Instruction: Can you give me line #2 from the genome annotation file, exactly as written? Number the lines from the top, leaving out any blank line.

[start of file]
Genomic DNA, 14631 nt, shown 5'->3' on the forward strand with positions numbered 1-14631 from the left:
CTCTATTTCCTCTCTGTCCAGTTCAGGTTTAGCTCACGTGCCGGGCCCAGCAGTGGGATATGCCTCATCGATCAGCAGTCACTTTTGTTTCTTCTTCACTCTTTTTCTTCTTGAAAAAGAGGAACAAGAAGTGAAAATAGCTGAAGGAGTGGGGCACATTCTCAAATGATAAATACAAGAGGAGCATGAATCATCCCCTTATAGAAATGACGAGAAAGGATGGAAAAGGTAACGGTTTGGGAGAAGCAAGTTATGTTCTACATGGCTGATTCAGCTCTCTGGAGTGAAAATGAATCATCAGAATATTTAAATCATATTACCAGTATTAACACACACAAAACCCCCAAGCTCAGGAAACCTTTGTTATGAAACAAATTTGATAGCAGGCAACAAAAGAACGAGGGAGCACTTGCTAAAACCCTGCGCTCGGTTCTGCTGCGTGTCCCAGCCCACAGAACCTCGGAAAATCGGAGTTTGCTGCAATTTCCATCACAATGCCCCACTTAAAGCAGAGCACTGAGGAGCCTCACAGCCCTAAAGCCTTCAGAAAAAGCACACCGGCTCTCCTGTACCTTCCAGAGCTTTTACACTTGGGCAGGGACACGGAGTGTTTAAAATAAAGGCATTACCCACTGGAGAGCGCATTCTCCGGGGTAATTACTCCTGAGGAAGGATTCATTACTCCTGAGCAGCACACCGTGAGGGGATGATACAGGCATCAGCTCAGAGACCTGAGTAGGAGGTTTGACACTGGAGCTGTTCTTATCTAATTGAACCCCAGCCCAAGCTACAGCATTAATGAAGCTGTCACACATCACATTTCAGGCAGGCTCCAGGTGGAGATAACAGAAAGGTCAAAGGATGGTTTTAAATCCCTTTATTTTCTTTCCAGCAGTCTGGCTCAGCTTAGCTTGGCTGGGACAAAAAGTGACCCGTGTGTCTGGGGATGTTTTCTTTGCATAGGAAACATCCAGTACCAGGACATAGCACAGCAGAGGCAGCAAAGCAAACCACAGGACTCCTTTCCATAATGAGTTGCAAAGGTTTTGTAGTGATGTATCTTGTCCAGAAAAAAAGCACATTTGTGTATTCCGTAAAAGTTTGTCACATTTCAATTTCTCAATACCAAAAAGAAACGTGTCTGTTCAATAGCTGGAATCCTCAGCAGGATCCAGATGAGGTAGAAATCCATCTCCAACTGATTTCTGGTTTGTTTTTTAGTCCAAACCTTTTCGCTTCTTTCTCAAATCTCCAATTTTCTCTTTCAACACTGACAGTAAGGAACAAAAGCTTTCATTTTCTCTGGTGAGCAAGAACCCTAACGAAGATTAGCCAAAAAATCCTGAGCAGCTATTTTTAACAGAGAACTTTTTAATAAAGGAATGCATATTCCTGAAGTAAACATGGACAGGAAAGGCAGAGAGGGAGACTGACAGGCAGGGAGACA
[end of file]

CTCTATTTCCTCTCTGTCCAGTTCAGGTTTAGCTCACGTGCCGGGCCCAGCAGTGGGATATGCCTCATCGATCAGCAGTCACTTTTGTTTCTTCTTCACTCTTTTTCTTCTTGAAAAAGAGGAACAAGAAGTGAAAATAGCTGAAGGAGTGGGGCACATTCTCAAATGATAAATACAAGAGGAGCATGAATCATCCCCTTATAGAAATGACGAGAAAGGATGGAAAAGGTAACGGTTTGGGAGAAGCAAGTTATGTTCTACATGGCTGATTCAGCTCTCTGGAGTGAAAATGAATCATCAGAATATTTAAATCATATTACCAGTATTAACACACACAAAACCCCCAAGCTCAGGAAACCTTTGTTATGAAACAAATTTGATAGCAGGCAACAAAAGAACGAGGGAGCACTTGCTAAAACCCTGCGCTCGGTTCTGCTGCGTGTCCCAGCCCACAGAACCTCGGAAAATCGGAGTTTGCTGCAATTTCCATCACAATGCCCCACTTAAAGCAGAGCACTGAGGAGCCTCACAGCCCTAAAGCCTTCAGAAAAAGCACACCGGCTCTCCTGTACCTTCCAGAGCTTTTACACTTGGGCAGGGACACGGAGTGTTTAAAATAAAGGCATTACCCACTGGAGAGCGCATTCTCCGGGGTAATTACTCCTGAGGAAGGATTCATTACTCCTGAGCAGCACACCGTGAGGGGATGATACAGGCATCAGCTCAGAGACCTGAGTAGGAGGTTTGACACTGGAGCTGTTCTTATCTAATTGAACCCCAGCCCAAGCTACAGCATTAATGAAGCTGTCACACATCACATTTCAGGCAGGCTCCAGGTGGAGATAACAGAAAGGTCAAAGGATGGTTTTAAATCCCTTTATTTTCTTTCCAGCAGTCTGGCTCAGCTTAGCTTGGCTGGGACAAAAAGTGACCCGTGTGTCTGGGGATGTTTTCTTTGCATAGGAAACATCCAGTACCAGGACATAGCACAGCAGAGGCAGCAAAGCAAACCACAGGACTCCTTTCCATAATGAGTTGCAAAGGTTTTGTAGTGATGTATCTTGTCCAGAAAAAAAGCACATTTGTGTATTCCGTAAAAGTTTGTCACATTTCAATTTCTCAATACCAAAAAGAAACGTGTCTGTTCAATAGCTGGAATCCTCAGCAGGATCCAGATGAGGTAGAAATCCATCTCCAACTGATTTCTGGTTTGTTTTTTAGTCCAAACCTTTTCGCTTCTTTCTCAAATCTCCAATTTTCTCTTTCAACACTGACAGTAAGGAACAAAAGCTTTCATTTTCTCTGGTGAGCAAGAACCCTAACGAAGATTAGCCAAAAAATCCTGAGCAGCTATTTTTAACAGAGAACTTTTTAATAAAGGAATGCATATTCCTGAAGTAAACATGGACAGGAAAGGCAGAGAGGGAGACTGACAGGCAGGGAGACA